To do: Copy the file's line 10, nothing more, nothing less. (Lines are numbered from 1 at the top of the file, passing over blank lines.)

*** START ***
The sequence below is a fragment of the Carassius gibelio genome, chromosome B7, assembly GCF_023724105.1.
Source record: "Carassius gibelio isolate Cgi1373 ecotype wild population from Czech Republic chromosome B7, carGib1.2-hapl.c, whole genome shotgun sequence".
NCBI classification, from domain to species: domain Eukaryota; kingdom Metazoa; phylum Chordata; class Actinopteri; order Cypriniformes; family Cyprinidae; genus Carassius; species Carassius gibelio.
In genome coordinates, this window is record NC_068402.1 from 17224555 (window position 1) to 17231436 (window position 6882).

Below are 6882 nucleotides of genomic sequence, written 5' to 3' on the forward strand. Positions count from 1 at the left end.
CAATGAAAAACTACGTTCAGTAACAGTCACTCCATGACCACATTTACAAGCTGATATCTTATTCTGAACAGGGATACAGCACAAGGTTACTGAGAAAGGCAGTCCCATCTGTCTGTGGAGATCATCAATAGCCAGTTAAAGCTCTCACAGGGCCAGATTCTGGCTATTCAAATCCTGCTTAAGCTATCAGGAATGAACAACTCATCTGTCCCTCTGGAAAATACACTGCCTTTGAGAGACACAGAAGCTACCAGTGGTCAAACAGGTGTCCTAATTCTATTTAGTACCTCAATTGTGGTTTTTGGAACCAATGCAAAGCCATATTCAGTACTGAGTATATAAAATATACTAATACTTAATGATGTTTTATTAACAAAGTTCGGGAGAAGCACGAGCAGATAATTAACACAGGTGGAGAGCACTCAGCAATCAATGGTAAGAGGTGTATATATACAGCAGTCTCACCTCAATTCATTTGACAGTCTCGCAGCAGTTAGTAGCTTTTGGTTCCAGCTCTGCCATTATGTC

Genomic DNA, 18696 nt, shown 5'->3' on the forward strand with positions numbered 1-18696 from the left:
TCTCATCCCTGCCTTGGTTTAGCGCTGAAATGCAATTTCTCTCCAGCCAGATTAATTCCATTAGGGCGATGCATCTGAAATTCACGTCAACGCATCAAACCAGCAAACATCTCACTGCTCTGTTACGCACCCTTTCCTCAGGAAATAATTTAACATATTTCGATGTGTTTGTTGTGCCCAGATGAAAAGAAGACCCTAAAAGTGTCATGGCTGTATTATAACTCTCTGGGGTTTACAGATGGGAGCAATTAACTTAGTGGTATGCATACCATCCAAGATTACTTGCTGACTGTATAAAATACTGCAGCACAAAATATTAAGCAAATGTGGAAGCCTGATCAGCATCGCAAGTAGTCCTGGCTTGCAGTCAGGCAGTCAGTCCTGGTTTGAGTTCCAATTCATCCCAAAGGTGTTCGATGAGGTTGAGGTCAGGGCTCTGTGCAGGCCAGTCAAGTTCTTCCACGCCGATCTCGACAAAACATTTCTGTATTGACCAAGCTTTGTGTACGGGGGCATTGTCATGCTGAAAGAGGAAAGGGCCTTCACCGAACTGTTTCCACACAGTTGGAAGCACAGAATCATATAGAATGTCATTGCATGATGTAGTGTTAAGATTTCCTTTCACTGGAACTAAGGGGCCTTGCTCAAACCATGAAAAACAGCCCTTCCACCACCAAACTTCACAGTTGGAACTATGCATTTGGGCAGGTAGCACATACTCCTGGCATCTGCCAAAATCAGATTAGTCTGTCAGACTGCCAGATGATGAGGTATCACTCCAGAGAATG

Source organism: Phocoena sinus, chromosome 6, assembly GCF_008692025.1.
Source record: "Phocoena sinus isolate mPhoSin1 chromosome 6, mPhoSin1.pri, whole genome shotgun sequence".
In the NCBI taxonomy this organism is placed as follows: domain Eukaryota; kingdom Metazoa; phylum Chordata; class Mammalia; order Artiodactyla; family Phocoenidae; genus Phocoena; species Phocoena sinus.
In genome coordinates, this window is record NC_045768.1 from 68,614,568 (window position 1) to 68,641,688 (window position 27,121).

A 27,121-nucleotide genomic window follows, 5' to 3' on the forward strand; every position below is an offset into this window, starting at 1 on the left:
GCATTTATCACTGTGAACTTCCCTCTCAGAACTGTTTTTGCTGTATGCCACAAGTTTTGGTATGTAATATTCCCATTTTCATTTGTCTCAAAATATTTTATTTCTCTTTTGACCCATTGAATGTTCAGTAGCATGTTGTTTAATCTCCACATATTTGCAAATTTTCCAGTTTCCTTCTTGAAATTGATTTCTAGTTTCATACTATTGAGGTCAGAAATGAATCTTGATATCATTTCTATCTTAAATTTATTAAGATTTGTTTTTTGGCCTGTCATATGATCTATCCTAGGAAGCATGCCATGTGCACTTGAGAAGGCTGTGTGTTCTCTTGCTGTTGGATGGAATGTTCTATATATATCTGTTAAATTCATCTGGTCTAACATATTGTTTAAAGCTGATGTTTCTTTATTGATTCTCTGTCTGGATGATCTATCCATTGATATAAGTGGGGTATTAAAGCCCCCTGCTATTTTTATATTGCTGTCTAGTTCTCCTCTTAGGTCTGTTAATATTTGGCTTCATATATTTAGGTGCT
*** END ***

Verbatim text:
Source record: "Phocoena sinus isolate mPhoSin1 chromosome 6, mPhoSin1.pri, whole genome shotgun sequence".